INDEPENDENT NEWS

More investment in public health needed

Published: Tue 5 Mar 2019 11:51 AM
Monday, 4 March 2019 4:30pm
New Zealand public health doctors are calling for increased and sustained investment in effective public health.
Not only will such funding improve the health and wellbeing of the New Zealand population, but it will also support the country’s economic growth, says the New Zealand College of Public Health Medicine.
Spending on Vote: Health in New Zealand is substantial, and the College says that cost demands are likely to increase substantially in the coming years, due to a number of long-term challenges such as the growing burden of chronic severe health conditions, climate change-related health issues, antimicrobial resistance, inequity of health outcomes, and the need for strong primary health care.
The College points out that preventable disease and injury currently make up about 30% of all health losses (measured as disability-adjusted life years) in the country. Māori in particular experience excessive preventable health losses.
Evidence shows that public health interventions, which focus on prevention rather than cure, are cost-effective and the College says that this spending should be viewed as an investment, and not as a budgetary cost. The College says that this is an important principle, which should underlie current planning for the Review of the New Zealand Health and Disability System.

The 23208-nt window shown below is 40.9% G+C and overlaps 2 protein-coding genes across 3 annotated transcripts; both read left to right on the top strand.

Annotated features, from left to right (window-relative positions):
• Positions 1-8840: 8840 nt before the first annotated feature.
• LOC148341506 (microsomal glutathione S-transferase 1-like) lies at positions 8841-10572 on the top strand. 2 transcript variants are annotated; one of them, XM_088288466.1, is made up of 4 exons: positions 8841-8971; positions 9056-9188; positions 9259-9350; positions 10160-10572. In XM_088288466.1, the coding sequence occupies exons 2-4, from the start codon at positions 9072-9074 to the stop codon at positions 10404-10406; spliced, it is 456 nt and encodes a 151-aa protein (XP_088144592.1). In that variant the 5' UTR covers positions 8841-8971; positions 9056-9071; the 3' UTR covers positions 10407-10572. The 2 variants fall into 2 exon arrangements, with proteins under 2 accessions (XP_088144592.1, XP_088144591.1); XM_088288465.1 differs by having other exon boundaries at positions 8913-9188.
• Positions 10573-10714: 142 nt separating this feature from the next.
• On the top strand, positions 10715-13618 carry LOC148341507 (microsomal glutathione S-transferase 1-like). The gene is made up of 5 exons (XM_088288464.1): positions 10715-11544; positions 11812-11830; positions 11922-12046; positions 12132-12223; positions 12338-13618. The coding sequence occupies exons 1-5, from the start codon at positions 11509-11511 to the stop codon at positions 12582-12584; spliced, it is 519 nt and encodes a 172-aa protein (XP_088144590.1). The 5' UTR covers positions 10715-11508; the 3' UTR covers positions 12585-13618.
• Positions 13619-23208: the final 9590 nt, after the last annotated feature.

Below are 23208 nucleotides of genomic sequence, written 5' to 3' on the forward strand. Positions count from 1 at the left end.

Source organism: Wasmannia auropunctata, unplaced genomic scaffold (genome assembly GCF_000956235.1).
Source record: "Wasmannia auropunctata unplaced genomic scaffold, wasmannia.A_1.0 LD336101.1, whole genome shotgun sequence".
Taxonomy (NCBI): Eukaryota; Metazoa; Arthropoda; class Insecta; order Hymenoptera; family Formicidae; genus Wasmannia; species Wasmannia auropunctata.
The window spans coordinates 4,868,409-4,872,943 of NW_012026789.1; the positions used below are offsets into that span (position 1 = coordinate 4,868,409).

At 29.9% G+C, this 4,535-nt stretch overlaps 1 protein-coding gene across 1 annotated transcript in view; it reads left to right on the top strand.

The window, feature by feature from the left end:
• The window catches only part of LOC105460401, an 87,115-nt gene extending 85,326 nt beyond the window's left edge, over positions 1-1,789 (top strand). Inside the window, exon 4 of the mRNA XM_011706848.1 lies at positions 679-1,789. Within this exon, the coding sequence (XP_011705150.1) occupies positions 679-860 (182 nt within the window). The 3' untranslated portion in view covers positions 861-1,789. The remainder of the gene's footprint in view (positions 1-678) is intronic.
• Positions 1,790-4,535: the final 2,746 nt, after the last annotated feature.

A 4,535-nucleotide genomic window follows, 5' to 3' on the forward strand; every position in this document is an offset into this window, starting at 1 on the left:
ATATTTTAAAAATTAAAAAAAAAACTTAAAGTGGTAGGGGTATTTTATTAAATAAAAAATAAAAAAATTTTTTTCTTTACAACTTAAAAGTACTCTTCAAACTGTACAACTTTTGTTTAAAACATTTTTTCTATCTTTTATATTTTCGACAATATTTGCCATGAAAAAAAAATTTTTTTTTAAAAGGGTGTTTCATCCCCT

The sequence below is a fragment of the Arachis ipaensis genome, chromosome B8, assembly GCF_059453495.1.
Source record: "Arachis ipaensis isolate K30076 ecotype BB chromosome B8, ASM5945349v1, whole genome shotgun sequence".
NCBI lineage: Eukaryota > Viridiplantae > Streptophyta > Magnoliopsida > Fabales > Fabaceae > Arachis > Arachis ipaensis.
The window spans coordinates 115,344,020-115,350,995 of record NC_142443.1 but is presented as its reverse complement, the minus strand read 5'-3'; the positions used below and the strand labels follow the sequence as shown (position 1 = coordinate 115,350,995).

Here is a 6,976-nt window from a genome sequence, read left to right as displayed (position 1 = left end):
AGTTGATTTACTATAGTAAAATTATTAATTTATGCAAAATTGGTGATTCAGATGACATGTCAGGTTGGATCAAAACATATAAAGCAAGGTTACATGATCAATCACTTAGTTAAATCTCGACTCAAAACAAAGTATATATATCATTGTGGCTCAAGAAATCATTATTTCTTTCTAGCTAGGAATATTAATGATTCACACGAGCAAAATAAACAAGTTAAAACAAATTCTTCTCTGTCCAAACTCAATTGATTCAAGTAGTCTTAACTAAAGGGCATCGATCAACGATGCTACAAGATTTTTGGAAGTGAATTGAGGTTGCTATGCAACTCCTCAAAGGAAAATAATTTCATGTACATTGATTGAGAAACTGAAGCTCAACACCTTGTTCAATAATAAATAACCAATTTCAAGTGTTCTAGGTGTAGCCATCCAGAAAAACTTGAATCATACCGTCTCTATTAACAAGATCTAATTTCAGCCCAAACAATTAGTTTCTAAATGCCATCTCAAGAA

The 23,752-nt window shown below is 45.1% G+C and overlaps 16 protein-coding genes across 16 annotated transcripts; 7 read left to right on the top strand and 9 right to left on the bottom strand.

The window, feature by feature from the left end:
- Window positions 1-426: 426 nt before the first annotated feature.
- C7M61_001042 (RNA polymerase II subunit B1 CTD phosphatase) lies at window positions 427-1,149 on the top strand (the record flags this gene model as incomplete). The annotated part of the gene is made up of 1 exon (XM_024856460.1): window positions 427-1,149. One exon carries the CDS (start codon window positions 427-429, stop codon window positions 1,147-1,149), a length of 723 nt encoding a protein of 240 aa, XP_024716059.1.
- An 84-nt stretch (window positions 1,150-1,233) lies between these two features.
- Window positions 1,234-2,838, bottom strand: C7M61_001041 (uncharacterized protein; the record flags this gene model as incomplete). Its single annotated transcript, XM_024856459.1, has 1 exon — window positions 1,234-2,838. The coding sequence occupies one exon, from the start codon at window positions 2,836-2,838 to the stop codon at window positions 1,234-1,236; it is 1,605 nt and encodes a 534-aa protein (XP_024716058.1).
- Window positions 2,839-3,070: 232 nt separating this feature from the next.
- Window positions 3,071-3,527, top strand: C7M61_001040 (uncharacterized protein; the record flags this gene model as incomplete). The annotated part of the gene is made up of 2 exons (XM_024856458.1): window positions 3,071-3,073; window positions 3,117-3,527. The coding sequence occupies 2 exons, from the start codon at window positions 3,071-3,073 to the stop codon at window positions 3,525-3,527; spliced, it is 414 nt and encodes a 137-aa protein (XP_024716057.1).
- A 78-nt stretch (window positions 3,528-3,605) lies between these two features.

“An investment approach to public health takes the long view,” says the College president, Dr Felicity Dumble. “This should be taken into account in the System Review.”
“Investment in public health protects people from disease, promotes health and wellbeing, and prevents people from getting sick.
“This in turn is associated with increased labour supply and productivity, which contribute to the country’s economic growth.”
“However, many of the factors influencing health, what we call the ‘social determinants of health’, lie outside the health sector. So, a partnership approach across government sectors is required,” says Dr Dumble. “In addition, future health and longevity should be explicitly and fully valued in any modelling required for example by the Treasury, as a failure to do so devalues any gains made.”
The College has just released its Public Health as an Investment Policy Statement, available on the College’s website.
Dr Dumble says the College is also calling for health impact assessments across government policies; public health representation at all levels of government; full valuation of long-term outcomes that is consistent across government sectors; and stops to any commercial conflicts of interest in health policy.
“Political commitment and leadership, strong governance, and an intersectoral, whole-of-government approach is what is needed, along with increased investment in public health.”
ENDS

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